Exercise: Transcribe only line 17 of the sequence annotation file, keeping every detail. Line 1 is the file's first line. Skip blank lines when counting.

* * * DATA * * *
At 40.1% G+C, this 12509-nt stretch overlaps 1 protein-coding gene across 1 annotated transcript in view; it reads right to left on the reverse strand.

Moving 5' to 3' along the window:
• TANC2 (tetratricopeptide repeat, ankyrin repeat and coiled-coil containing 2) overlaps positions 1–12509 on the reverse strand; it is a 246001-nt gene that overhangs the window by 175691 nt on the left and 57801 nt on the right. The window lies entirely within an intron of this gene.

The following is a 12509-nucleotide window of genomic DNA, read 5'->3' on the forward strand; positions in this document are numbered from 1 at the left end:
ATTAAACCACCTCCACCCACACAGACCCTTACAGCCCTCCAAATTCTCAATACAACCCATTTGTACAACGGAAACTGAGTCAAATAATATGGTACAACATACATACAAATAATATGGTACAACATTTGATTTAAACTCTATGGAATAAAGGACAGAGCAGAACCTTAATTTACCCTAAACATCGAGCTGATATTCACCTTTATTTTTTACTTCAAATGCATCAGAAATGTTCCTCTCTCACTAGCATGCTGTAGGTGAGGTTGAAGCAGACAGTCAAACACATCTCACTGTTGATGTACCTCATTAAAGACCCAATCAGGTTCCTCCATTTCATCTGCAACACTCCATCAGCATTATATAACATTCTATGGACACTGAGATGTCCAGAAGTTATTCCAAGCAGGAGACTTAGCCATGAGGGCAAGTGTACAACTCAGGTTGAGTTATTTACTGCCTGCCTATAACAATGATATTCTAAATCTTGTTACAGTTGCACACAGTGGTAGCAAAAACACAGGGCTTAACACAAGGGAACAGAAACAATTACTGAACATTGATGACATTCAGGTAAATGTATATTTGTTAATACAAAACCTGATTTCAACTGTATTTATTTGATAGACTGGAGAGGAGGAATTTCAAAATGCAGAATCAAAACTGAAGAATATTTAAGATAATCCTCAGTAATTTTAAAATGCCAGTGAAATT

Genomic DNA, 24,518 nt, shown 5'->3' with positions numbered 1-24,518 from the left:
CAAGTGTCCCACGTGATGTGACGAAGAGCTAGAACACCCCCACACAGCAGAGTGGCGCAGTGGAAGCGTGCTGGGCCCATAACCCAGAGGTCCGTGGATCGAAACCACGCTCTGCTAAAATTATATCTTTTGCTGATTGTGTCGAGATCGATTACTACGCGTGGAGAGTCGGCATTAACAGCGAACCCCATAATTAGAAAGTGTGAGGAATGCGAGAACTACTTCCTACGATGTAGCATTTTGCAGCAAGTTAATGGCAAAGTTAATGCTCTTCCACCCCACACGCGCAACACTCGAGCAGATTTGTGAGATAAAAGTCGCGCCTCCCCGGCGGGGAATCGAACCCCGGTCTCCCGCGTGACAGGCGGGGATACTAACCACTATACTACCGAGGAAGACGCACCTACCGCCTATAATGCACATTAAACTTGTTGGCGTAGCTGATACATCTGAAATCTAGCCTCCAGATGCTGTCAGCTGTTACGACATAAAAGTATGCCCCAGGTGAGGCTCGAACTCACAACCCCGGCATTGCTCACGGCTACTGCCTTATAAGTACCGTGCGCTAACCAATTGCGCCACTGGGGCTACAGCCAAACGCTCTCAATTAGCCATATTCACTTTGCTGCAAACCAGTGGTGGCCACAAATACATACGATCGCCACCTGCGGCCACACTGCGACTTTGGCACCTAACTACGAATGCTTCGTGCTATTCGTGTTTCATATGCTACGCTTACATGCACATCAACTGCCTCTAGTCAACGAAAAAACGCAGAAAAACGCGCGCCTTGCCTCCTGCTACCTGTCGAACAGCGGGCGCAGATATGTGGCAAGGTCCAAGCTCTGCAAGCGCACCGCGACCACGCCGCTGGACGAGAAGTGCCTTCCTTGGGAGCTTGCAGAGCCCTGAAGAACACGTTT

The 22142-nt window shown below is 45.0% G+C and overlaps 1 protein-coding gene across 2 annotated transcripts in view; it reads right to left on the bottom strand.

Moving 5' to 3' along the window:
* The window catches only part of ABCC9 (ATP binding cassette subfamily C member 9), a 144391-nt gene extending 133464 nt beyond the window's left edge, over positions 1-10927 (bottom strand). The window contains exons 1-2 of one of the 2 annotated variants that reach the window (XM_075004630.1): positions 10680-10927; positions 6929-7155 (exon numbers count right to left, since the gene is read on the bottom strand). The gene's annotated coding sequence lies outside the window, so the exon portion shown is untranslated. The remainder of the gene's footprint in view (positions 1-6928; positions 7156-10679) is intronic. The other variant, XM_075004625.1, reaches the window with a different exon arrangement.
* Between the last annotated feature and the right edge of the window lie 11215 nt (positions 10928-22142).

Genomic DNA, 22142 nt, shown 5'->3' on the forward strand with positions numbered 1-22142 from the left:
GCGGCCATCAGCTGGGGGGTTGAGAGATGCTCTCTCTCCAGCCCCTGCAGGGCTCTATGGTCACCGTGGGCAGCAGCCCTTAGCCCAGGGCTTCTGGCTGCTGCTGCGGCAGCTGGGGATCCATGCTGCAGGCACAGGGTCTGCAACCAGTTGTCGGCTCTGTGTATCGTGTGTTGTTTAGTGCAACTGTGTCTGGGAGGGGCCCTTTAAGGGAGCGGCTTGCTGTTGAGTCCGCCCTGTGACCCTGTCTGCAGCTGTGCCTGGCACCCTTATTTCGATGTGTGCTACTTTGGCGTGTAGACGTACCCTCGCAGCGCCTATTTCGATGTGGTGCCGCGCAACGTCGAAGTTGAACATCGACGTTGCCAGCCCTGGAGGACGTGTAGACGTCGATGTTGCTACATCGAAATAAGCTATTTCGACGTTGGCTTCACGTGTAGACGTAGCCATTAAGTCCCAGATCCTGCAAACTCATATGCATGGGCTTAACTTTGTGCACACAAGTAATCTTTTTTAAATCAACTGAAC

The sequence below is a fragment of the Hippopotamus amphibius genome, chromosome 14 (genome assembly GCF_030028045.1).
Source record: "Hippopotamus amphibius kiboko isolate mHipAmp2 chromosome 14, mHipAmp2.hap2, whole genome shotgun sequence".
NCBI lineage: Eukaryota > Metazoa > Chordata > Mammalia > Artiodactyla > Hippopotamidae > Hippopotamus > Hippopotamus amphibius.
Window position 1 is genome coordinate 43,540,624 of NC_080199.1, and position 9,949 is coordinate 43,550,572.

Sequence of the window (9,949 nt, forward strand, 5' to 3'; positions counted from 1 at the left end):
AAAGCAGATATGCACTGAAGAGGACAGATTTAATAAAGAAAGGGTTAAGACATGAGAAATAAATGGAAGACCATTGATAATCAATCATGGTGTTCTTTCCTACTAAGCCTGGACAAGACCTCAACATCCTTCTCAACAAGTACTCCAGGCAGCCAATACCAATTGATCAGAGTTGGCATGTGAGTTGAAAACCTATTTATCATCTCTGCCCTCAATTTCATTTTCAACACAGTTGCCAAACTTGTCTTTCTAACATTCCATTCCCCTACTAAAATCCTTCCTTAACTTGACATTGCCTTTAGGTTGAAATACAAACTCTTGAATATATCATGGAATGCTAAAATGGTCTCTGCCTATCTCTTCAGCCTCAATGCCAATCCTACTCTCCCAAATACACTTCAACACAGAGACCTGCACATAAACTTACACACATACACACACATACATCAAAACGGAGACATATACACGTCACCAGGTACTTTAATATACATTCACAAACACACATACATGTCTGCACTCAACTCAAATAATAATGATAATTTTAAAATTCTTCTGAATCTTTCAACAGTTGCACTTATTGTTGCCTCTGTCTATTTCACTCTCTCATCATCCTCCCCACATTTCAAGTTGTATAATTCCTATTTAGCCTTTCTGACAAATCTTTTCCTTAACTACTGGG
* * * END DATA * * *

Window position 1 is genome coordinate 43,540,624 of NC_080199.1, and position 9,949 is coordinate 43,550,572.